Wazed Ali Shah is the ruler of one of the last independent kingdoms of India. The British, intent on controlling this rich country, have sent general Outram on a secret mission to clear the... See full summary »
In this adaption of the Ibsen stage play, an idealistic physician discovers that the town's hot springs are dangerously contaminated. But with the community relying on the spa for tourist dollars, his warnings to the falls for deaf ears.
The story of a young boy, Apu, and life in his small Indian village. His parents are quite poor - his father Harihar, a writer and poet, gave away the family's fruit orchard to settle his brother's debts. His sister Durga and an old aunt also still lives with them. His mother Sarbojaya bears the brunt of the family's situation. She scrapes by and sells her personal possessions to put food on the table and has to bear the taunts of her neighbors as Durga is always stealing fruit from their orchard. Things get worse when Harihar disappears for five months and Durga falls ill. Even after Harihar returns, the family is left with few alternatives. Written by
Because of all the many delays in this film's nearly three-year production, director Satyajit Ray became increasingly apprehensive that some event might occur to prevent his finishing it. In fact, he attributed his success in that regard to three miraculous occurrences (or rather non-occurrences), referring to his cast by their character names: "One, Apu's voice did not break. Two, Durga did not grow up. Three, Indir Thakrun did not die." See more »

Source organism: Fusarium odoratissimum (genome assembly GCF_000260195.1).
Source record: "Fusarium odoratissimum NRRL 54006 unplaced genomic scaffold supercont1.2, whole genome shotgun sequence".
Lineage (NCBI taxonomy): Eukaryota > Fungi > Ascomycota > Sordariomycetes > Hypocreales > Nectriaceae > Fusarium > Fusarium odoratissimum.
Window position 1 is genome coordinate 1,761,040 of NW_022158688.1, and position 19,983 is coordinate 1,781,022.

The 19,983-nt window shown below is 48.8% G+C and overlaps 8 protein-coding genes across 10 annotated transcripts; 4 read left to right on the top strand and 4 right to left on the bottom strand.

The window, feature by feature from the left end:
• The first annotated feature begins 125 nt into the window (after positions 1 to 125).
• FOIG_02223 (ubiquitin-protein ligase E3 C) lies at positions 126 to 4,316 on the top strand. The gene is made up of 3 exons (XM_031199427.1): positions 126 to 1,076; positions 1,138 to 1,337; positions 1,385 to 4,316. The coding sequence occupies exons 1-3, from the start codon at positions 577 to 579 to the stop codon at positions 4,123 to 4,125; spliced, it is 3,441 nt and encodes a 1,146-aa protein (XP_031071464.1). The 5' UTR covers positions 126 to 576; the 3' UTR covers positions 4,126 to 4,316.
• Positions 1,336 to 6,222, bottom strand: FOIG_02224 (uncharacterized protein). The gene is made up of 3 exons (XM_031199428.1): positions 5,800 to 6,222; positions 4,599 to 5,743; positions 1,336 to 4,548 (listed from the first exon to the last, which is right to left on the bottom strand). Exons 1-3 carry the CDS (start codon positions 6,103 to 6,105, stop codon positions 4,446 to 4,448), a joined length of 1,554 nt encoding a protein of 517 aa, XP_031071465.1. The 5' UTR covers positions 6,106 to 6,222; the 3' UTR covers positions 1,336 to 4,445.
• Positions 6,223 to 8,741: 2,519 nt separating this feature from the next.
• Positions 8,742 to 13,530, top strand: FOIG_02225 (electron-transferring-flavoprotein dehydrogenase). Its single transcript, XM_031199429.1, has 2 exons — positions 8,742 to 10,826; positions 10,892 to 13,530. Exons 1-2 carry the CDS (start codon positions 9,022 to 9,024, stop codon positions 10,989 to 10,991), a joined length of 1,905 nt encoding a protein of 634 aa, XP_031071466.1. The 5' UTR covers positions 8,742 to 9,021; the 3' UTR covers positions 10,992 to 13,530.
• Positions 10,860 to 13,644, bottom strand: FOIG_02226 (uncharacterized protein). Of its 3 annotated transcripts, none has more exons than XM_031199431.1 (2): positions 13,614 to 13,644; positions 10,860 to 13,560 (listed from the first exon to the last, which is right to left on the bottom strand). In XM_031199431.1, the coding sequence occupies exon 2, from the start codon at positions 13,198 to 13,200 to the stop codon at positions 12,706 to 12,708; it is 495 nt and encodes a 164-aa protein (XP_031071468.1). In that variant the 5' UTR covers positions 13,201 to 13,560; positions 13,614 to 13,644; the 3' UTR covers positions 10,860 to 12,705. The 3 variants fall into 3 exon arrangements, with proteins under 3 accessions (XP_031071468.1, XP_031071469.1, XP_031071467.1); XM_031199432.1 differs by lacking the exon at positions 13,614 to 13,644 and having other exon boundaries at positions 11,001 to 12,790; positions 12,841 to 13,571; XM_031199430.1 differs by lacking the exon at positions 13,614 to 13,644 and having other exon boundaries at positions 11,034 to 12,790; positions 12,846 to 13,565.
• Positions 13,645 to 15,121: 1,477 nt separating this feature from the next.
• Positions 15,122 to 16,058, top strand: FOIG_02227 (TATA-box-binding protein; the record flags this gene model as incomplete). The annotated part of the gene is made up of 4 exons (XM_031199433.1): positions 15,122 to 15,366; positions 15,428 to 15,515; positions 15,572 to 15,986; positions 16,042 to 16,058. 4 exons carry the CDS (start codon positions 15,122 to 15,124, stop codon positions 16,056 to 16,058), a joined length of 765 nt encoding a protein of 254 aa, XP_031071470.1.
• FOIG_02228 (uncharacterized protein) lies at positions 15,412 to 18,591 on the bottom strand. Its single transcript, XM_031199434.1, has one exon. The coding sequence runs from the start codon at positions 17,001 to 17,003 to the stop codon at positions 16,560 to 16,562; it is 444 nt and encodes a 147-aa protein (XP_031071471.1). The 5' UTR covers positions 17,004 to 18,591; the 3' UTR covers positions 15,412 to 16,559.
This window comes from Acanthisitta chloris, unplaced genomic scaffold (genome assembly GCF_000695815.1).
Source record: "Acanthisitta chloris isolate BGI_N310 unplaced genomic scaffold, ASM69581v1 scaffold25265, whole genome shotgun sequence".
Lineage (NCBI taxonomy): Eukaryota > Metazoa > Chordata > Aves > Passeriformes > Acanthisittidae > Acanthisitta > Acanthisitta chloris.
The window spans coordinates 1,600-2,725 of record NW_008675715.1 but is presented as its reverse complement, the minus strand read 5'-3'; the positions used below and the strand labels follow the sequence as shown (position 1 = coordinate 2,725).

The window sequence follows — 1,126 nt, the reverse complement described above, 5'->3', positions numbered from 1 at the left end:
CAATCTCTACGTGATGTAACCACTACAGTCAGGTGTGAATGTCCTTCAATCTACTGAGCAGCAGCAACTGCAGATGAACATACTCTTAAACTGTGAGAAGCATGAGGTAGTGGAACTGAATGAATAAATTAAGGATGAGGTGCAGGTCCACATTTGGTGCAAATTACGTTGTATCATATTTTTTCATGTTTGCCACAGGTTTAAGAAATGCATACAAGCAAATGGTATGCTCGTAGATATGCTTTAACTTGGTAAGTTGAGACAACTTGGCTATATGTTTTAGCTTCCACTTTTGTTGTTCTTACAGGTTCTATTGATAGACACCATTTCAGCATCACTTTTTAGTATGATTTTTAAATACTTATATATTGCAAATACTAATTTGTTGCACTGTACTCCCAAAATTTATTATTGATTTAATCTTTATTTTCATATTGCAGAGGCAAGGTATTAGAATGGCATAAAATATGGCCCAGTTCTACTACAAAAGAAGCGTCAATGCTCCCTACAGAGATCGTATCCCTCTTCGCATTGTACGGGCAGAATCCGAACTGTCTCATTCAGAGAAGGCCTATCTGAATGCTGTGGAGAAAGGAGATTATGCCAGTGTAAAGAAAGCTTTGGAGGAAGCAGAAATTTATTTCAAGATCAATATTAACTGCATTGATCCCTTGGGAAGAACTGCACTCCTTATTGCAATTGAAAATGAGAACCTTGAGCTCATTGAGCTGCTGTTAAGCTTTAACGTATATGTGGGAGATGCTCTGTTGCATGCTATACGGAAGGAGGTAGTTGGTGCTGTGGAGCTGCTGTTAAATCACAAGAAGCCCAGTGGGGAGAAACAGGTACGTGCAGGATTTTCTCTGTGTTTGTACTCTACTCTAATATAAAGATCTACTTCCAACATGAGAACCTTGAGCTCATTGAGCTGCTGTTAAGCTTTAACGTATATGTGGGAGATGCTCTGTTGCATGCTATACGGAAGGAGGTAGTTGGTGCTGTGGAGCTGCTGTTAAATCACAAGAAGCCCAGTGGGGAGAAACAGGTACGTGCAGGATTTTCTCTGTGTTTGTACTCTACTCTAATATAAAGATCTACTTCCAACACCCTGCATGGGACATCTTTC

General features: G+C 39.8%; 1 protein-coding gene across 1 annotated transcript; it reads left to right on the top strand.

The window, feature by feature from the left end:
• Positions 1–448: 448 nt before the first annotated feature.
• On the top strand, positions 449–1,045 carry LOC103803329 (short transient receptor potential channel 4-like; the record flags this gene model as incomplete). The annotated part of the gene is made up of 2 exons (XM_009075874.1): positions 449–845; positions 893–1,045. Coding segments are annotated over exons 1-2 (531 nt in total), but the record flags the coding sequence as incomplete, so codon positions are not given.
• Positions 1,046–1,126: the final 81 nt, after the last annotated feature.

Although the film is set in early 20th Century rural India (a time in which public health campaigns presumably did not exist), when Apu and Durga are shown hiding in the fields waiting to catch a glimpse of the train, a vaccination mark is clearly visible on the right arm of Uma Das Gupta, who portrays Durga. See more »
What is it?
When I'm better, we'll go and look at the trains again. We'll get a good look this time.
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I have just finished Pather Panchali. To be honest, it took almost two weeks to watch it. Not only interruptions, but the shear poverty of the individuals--the family--is overwhelming. Each member exhibits their poverty and destitution in a different way. My favorite character is Durga, who gives and gives until she reaches the point where she is tired of not receiving.
I will forever remember this movie, and I hope to watch the other two parts of the trilogy.
I have to have this film in my collection. Movies that make you think and think again, and search your heart for answers that sometimes never come.
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